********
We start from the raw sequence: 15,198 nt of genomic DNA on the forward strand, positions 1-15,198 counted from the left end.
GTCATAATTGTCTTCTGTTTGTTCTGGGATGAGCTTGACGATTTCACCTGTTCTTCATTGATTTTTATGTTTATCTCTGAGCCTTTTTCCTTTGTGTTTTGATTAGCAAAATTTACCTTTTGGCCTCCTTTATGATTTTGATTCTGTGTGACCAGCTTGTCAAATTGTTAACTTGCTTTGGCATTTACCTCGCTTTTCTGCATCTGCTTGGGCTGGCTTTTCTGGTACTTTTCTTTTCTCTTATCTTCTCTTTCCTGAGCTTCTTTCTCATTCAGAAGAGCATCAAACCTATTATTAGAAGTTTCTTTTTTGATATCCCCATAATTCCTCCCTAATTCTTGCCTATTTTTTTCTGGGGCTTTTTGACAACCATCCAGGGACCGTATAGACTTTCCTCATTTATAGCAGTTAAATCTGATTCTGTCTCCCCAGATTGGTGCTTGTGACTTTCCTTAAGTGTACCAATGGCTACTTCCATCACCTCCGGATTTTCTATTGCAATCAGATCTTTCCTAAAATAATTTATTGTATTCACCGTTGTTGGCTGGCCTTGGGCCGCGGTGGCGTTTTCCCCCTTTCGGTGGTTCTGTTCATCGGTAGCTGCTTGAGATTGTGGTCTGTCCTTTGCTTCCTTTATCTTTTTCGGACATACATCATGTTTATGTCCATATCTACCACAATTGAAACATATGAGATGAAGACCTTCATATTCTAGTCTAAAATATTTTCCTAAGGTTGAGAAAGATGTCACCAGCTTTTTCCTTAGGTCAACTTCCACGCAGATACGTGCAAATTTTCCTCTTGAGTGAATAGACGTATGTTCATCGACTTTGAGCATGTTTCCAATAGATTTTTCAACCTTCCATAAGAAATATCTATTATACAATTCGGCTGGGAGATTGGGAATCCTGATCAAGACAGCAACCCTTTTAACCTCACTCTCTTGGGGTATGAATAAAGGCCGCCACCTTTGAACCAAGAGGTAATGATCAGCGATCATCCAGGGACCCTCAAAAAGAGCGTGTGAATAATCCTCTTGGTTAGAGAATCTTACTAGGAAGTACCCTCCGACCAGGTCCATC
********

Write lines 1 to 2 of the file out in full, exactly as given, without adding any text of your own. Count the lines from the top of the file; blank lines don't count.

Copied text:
We start from the raw sequence: 15,198 nt of genomic DNA on the forward strand, positions 1-15,198 counted from the left end.
GTCATAATTGTCTTCTGTTTGTTCTGGGATGAGCTTGACGATTTCACCTGTTCTTCATTGATTTTTATGTTTATCTCTGAGCCTTTTTCCTTTGTGTTTTGATTAGCAAAATTTACCTTTTGGCCTCCTTTATGATTTTGATTCTGTGTGACCAGCTTGTCAAATTGTTAACTTGCTTTGGCATTTACCTCGCTTTTCTGCATCTGCTTGGGCTGGCTTTTCTGGTACTTTTCTTTTCTCTTATCTTCTCTTTCCTGAGCTTCTTTCTCATTCAGAAGAGCATCAAACCTATTATTAGAAGTTTCTTTTTTGATATCCCCATAATTCCTCCCTAATTCTTGCCTATTTTTTTCTGGGGCTTTTTGACAACCATCCAGGGACCGTATAGACTTTCCTCATTTATAGCAGTTAAATCTGATTCTGTCTCCCCAGATTGGTGCTTGTGACTTTCCTTAAGTGTACCAATGGCTACTTCCATCACCTCCGGATTTTCTATTGCAATCAGATCTTTCCTAAAATAATTTATTGTATTCACCGTTGTTGGCTGGCCTTGGGCCGCGGTGGCGTTTTCCCCCTTTCGGTGGTTCTGTTCATCGGTAGCTGCTTGAGATTGTGGTCTGTCCTTTGCTTCCTTTATCTTTTTCGGACATACATCATGTTTATGTCCATATCTACCACAATTGAAACATATGAGATGAAGACCTTCATATTCTAGTCTAAAATATTTTCCTAAGGTTGAGAAAGATGTCACCAGCTTTTTCCTTAGGTCAACTTCCACGCAGATACGTGCAAATTTTCCTCTTGAGTGAATAGACGTATGTTCATCGACTTTGAGCATGTTTCCAATAGATTTTTCAACCTTCCATAAGAAATATCTATTATACAATTCGGCTGGGAGATTGGGAATCCTGATCAAGACAGCAACCCTTTTAACCTCACTCTCTTGGGGTATGAATAAAGGCCGCCACCTTTGAACCAAGAGGTAATGATCAGCGATCATCCAGGGACCCTCAAAAAGAGCGTGTGAATAATCCTCTTGGTTAGAGAATCTTACTAGGAAGTACCCTCCGACCAGGTCCATC